Where I live, people are either retired living on independent income, or struggling with three or four part-time jobs. Few people have the time or the inclination to build their day around a two-hour sale.
As one woman pointed out, “I’ll plan my life around Black Friday, but that’s only once a year.”
Another woman said, “It would cost me more to take off work to attend the sale than I’d save on the sale.”
A third person said, “Sales tactics like this are why I order online from Amazon.”
In other words, the stores are not listening to the people who live here and would shop here. The manipulative “scarcity and urgency” they’re promoting are actually driving customers away from them and to Amazon.
It also speaks to a deeper issue often called “prosperity consciousness” and “poverty consciousness.”
Scarcity is often manipulated in order for specific individuals to profit. If you’re always scrambling because you feel you don’t have “enough” — and many of us, living paycheck to paycheck are scrambling all the time just to pay our bills and survive — you wind up in a downward spiral of panic. You’re afraid the deal will never exist again, so you better buy it at this price at this moment or you’ll lose out forever. Sometimes, you’ll plunge yourself further into poverty in order to get this “deal.”
But do you really need it? What is the worst thing that will happen if you miss the sale and it’s not part of your life?
Part of a marketing campaign is to create the desire for whatever the company is selling. That’s part of the encouragement, of the manipulation — give me your money for this product or service, and your life will be better.
With the subtext being, if you don’t GIVE ME YOUR MONEY for this product or service, your life will be worse.
But is that true?
Or will it keep you in the cycle of poverty consciousness?
This article, by Dawn Demers, talks about developing prosperity consciousness, and how our words have meaning, and how we become what we think about. I don’t agree with everything in this article (“tithing” has a negative religious connotation for me), but I do agree that if we are going to live a healthier life, we have to deal with the fear of not having enough. When you’re working three jobs at minimum wage with no benefits, it’s a very real fear. So when companies try to prey on those fears in order to get you to spend your money ON THEM, you have to be careful.
People talk about living in “prosperity consciousness” or with a sense of abundance or a balanced life. Does missing this sale really mean you won’t achieve it? If you really mean to live your life with the belief that there is enough for all of us, we don’t need to be greedy, we don’t need to hoard, in fact, we can get rid of many of the things we’ve accumulated that we no longer need — do we need to add in this particular thing within these two hours? If you claim you want to live an abundant life, is your definition of “abundance” and “prosperity” the accumulation of items that OTHER PEOPLE judge you need, or things and experiences that actually make you happy? And why would you buy based on being provoked and manipulated by such negativity?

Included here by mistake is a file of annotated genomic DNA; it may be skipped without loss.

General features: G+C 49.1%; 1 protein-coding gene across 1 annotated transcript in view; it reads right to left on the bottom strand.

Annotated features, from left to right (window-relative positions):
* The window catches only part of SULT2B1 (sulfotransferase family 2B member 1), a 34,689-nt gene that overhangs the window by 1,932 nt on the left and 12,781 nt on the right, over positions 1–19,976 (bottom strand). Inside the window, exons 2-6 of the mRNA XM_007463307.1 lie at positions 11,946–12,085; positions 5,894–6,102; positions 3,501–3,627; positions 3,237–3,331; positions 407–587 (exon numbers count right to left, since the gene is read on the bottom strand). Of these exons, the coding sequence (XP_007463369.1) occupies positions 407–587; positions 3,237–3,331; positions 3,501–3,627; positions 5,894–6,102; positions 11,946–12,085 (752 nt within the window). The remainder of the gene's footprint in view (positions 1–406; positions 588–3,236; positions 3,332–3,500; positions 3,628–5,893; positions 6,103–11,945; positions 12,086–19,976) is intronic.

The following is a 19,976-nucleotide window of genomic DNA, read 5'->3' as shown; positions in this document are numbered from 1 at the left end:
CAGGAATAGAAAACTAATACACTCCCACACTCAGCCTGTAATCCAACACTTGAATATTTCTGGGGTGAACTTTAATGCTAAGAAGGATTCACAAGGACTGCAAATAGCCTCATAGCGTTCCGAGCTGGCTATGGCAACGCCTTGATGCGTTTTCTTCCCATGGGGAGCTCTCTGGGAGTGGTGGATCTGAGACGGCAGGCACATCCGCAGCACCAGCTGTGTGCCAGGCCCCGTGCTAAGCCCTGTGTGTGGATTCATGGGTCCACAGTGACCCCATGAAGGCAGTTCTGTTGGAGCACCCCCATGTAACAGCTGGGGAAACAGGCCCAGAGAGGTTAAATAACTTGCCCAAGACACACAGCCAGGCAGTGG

I bet you can count on your fingers the amount of things you bought on sale that actually improved your life beyond a few days.
Yes, they exist. They are different for everyone. But missing most sales isn’t going to damage your life in the long term. You might be disappointed for a few days. You might miss the adrenalin rush that those purchases give us. But it’s rare it will ruin your life.
Further, if you claim you want to live an ethical, balanced life based on prosperity consciousness rather than poverty consciousness, how can you, in all good conscience, create materials that promote “scarcity and urgency” and manipulate people to buy out of panic? Does the money offset any tears on your integrity? Or do you believe it’s not your problem or your business? You’re simply there to create effective materials. If the customer buys, you’ve succeeded.
Where is that line for you?
It’s something to think about and work on. It’s something each of us has to define for ourselves.
I am more and more aware of it as a consumer, and less and less likely to respond to such a “call for action.” My action, more and more often, is to turn away from the company.
As a writer, I am also aware of it. If I feel the materials I’m tasked to create are too predatory, I will fight to rework the materials and word them so they come from a more positive place that still engages and encourages the customer to purchase. And, there are times when I refuse the gig when the client wants predatory or panicky materials created to manipulate the customer with negativity and fear.
I have to define those lines constantly. It’s not easy. But, for me, it’s a necessity.